After “cleaning” his Facebook profile from compromising photos D.I. did not carry out the same treatment for his Russian social media profiles.

In them the man is seen with a Russian uniform and weaponry, donning a ribbon of St. George, celebrating the 9th of May, so-called Victory Day.
Jablonskas stressed that D.I. no longer works in the police because he was dismissed. When asked whether any specific steps are taken against the mentioned persons, the board leader hastened to note that these are “sensitive details that will not be discussed publically by the police”.

“On receiving information and we definitely get information, I just can’t say how often, we will in any case evaluate the officer. We also share information with SSD and react. If we discover a serious violation you can be sure – the officer will cease working in the police system,” said Jablonskas.

He neither confirmed nor denied that there were investigations on the five officers Delfi submitted, but admitted that one surname had not come to his attention.

The state border control service (VSAT) board investigator Evaldas Skirmantas also said he had not heard of a number of the officers. On presenting him with eight surnames of individuals spreading pro-Russian or anti-Western propaganda on social media by Delfi, only one name appeared familiar – that of the 52-year-old A.L. who had apparently retired already.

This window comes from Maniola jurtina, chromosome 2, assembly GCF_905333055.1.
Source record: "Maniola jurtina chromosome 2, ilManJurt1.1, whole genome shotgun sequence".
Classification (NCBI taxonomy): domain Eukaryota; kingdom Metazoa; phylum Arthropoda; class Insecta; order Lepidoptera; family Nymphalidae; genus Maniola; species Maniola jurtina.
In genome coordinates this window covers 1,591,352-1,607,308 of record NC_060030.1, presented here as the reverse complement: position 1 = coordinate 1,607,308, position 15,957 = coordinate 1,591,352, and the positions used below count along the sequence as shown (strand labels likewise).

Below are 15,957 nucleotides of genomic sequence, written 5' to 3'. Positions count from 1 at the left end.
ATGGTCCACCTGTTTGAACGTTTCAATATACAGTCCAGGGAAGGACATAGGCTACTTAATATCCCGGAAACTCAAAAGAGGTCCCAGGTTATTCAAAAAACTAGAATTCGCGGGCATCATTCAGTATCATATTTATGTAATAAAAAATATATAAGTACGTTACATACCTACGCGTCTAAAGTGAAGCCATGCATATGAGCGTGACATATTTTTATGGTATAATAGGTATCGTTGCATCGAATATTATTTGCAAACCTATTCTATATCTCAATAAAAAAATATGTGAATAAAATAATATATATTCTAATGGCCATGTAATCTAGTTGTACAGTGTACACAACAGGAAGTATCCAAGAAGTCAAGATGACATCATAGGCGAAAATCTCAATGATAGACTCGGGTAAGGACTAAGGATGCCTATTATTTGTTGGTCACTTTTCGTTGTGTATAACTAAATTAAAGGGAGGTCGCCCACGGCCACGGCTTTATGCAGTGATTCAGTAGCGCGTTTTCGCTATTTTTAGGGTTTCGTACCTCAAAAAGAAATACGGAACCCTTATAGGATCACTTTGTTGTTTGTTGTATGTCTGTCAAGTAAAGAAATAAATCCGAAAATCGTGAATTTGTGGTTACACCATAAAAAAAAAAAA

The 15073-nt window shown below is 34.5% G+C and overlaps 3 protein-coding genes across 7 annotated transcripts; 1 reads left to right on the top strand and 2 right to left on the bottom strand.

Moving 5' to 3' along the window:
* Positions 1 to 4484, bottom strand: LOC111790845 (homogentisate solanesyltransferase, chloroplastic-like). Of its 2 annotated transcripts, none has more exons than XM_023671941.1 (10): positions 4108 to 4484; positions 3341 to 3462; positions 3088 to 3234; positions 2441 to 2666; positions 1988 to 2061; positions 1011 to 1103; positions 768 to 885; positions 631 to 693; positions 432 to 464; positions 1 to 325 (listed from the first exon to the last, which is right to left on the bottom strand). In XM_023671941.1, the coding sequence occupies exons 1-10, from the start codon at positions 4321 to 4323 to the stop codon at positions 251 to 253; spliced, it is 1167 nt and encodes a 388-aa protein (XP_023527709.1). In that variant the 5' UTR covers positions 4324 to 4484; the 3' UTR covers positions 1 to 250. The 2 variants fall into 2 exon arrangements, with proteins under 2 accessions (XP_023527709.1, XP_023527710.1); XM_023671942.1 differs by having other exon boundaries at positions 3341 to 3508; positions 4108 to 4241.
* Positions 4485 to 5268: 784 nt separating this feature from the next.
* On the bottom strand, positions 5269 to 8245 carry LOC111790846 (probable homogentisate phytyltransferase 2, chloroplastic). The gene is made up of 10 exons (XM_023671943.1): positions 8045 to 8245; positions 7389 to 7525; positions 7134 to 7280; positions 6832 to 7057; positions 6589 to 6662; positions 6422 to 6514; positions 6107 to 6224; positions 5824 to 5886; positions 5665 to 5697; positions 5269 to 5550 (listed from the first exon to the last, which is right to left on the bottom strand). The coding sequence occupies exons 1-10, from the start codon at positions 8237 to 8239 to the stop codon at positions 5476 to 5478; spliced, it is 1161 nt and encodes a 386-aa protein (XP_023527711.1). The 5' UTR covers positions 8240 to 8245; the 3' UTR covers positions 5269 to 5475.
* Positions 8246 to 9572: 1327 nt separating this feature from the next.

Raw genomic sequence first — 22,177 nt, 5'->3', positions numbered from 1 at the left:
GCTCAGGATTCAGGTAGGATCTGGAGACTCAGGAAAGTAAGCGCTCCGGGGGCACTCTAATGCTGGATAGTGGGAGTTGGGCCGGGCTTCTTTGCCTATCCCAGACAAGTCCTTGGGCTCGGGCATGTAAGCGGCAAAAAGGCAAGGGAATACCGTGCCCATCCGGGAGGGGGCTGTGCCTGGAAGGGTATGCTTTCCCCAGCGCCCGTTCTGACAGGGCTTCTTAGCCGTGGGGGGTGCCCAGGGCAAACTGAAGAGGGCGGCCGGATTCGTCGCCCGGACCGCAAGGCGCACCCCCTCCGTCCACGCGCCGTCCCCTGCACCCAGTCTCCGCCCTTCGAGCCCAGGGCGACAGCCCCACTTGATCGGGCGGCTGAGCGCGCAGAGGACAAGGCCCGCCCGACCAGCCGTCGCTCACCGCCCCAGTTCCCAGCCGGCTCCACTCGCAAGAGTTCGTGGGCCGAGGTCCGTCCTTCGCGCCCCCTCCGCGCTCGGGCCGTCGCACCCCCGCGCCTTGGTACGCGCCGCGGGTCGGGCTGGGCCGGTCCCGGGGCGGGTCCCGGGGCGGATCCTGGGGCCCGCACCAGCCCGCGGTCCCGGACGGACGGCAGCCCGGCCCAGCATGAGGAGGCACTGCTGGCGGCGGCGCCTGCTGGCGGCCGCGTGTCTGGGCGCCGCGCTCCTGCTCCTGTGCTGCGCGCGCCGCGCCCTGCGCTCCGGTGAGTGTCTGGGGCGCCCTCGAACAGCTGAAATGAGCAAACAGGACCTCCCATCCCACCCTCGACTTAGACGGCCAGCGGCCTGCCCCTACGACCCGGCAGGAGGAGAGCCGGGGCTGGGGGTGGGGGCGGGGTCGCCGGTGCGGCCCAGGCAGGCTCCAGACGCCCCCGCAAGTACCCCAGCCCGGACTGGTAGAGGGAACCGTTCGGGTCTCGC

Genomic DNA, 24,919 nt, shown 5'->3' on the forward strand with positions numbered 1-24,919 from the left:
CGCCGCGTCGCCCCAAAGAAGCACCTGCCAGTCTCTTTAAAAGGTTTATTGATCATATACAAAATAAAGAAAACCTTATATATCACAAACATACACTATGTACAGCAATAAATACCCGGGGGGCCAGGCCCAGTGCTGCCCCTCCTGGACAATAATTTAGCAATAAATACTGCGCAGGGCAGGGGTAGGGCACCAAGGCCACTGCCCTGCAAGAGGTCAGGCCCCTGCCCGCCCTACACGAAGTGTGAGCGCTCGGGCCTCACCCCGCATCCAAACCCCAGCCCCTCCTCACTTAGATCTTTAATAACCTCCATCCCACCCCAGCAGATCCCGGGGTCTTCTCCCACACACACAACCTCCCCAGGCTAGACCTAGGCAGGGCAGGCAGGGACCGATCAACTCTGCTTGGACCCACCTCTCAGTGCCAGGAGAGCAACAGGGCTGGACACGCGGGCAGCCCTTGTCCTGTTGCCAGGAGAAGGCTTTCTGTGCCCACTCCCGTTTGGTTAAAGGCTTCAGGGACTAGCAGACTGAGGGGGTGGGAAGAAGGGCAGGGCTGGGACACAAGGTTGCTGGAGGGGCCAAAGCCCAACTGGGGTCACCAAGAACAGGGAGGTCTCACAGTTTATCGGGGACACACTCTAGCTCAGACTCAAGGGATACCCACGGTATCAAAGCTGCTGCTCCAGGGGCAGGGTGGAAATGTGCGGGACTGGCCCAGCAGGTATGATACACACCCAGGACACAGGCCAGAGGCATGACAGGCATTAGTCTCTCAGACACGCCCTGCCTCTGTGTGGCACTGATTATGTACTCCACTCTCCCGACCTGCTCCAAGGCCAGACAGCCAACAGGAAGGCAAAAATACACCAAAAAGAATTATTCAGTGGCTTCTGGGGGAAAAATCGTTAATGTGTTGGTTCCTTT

The rest according to the officer had not come to the attention of investigators, neither did their statements on the internet, which VSAT officers say they check.

That said one only has to check the profile of one officer – M.M from Visaginas to find evidence. M.M. who recently graduated from border control officer school has visited Moscow on a number of occasions and during her time in service shared messages celebrating the Soviet Union’s victory in the Second World War. Also the officer shared photos of the notorious Vaidas Leksutis that compared the Soviet Union and the EU.

Another VSAT officer A.S. unrestrainedly shared photos from his work place where border control computers are visible. Added to this he doesn’t avoid wearing a shirt with “Rossija” written on it.
Despite Pocius’ warnings, Sergei S. boasts of still working in the VST Management and Activity oversight department. On the social network Odnaklasniki he belongs to several groups: “United Great Russia,” “Day of the Soviet Soldier,” “I was born in the USSR.”

Next to his education Sergei S. added the Russian Federal Security Service (FSB) department in Kaliningrad.

There’s no shortage of people engaging Soviet celebrations in the Lithuanian army either. A photo with two smiling women in Lithuanian military uniforms, one of them on February 23rd celebrated with the Defender of the Fatherland Day on the social network Vkontakte.

This celebration was observed in the Soviet Union despite both women having grown up after the fall of the USSR.

That said the sister of the woman on the right assured Delfi of not even knowing about the greeting. Another individual serving in the Lithuanian army displayed images of himself marching in Lithuanian army uniform. Meanwhile in other pictures he is sending greetings for the 9th of May.

Almost all the cases have one thing in common – state institutions where the individuals work either stayed silent about possible investigations or are surprised that there are officers spreading pro-Russian rhetoric on social media at all.